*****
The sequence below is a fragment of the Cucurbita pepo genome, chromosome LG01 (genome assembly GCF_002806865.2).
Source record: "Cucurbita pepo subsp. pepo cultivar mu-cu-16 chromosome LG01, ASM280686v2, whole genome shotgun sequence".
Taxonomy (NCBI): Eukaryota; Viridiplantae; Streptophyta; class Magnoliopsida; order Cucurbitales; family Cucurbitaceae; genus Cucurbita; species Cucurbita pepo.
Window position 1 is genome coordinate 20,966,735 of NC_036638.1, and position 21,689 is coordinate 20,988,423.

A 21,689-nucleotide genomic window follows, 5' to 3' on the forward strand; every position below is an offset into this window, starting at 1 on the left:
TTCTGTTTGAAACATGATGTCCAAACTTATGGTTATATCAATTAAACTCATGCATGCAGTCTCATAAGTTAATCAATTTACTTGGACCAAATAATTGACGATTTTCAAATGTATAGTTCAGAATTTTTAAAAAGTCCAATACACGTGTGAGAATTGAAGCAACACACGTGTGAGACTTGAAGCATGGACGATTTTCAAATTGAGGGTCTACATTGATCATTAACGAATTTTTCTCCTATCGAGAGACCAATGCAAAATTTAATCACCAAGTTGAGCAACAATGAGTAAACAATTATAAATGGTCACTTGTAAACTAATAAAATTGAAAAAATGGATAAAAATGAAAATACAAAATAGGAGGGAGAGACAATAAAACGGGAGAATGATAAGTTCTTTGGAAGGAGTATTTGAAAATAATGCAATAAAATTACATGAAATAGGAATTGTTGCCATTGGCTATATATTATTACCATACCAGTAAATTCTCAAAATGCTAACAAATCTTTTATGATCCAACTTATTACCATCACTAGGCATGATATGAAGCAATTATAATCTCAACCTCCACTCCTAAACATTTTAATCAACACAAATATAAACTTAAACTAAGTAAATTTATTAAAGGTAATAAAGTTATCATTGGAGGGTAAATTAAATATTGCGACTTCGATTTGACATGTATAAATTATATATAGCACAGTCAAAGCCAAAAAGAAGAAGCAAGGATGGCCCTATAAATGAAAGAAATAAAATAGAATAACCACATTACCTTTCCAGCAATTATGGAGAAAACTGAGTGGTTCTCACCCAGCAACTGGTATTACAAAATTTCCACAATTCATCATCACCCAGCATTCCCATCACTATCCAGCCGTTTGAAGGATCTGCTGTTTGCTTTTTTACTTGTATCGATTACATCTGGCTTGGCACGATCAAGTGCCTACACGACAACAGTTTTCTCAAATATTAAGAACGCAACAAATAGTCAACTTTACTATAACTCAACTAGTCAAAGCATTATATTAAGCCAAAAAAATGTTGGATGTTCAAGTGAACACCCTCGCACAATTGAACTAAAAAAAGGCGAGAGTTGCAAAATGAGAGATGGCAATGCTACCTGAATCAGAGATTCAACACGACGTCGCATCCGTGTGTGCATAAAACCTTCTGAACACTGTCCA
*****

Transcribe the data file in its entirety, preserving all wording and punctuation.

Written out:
The sequence below is a fragment of the Cucurbita pepo genome, chromosome LG01 (genome assembly GCF_002806865.2).
Source record: "Cucurbita pepo subsp. pepo cultivar mu-cu-16 chromosome LG01, ASM280686v2, whole genome shotgun sequence".
Taxonomy (NCBI): Eukaryota; Viridiplantae; Streptophyta; class Magnoliopsida; order Cucurbitales; family Cucurbitaceae; genus Cucurbita; species Cucurbita pepo.
Window position 1 is genome coordinate 20,966,735 of NC_036638.1, and position 21,689 is coordinate 20,988,423.

A 21,689-nucleotide genomic window follows, 5' to 3' on the forward strand; every position below is an offset into this window, starting at 1 on the left:
TTCTGTTTGAAACATGATGTCCAAACTTATGGTTATATCAATTAAACTCATGCATGCAGTCTCATAAGTTAATCAATTTACTTGGACCAAATAATTGACGATTTTCAAATGTATAGTTCAGAATTTTTAAAAAGTCCAATACACGTGTGAGAATTGAAGCAACACACGTGTGAGACTTGAAGCATGGACGATTTTCAAATTGAGGGTCTACATTGATCATTAACGAATTTTTCTCCTATCGAGAGACCAATGCAAAATTTAATCACCAAGTTGAGCAACAATGAGTAAACAATTATAAATGGTCACTTGTAAACTAATAAAATTGAAAAAATGGATAAAAATGAAAATACAAAATAGGAGGGAGAGACAATAAAACGGGAGAATGATAAGTTCTTTGGAAGGAGTATTTGAAAATAATGCAATAAAATTACATGAAATAGGAATTGTTGCCATTGGCTATATATTATTACCATACCAGTAAATTCTCAAAATGCTAACAAATCTTTTATGATCCAACTTATTACCATCACTAGGCATGATATGAAGCAATTATAATCTCAACCTCCACTCCTAAACATTTTAATCAACACAAATATAAACTTAAACTAAGTAAATTTATTAAAGGTAATAAAGTTATCATTGGAGGGTAAATTAAATATTGCGACTTCGATTTGACATGTATAAATTATATATAGCACAGTCAAAGCCAAAAAGAAGAAGCAAGGATGGCCCTATAAATGAAAGAAATAAAATAGAATAACCACATTACCTTTCCAGCAATTATGGAGAAAACTGAGTGGTTCTCACCCAGCAACTGGTATTACAAAATTTCCACAATTCATCATCACCCAGCATTCCCATCACTATCCAGCCGTTTGAAGGATCTGCTGTTTGCTTTTTTACTTGTATCGATTACATCTGGCTTGGCACGATCAAGTGCCTACACGACAACAGTTTTCTCAAATATTAAGAACGCAACAAATAGTCAACTTTACTATAACTCAACTAGTCAAAGCATTATATTAAGCCAAAAAAATGTTGGATGTTCAAGTGAACACCCTCGCACAATTGAACTAAAAAAAGGCGAGAGTTGCAAAATGAGAGATGGCAATGCTACCTGAATCAGAGATTCAACACGACGTCGCATCCGTGTGTGCATAAAACCTTCTGAACACTGTCCA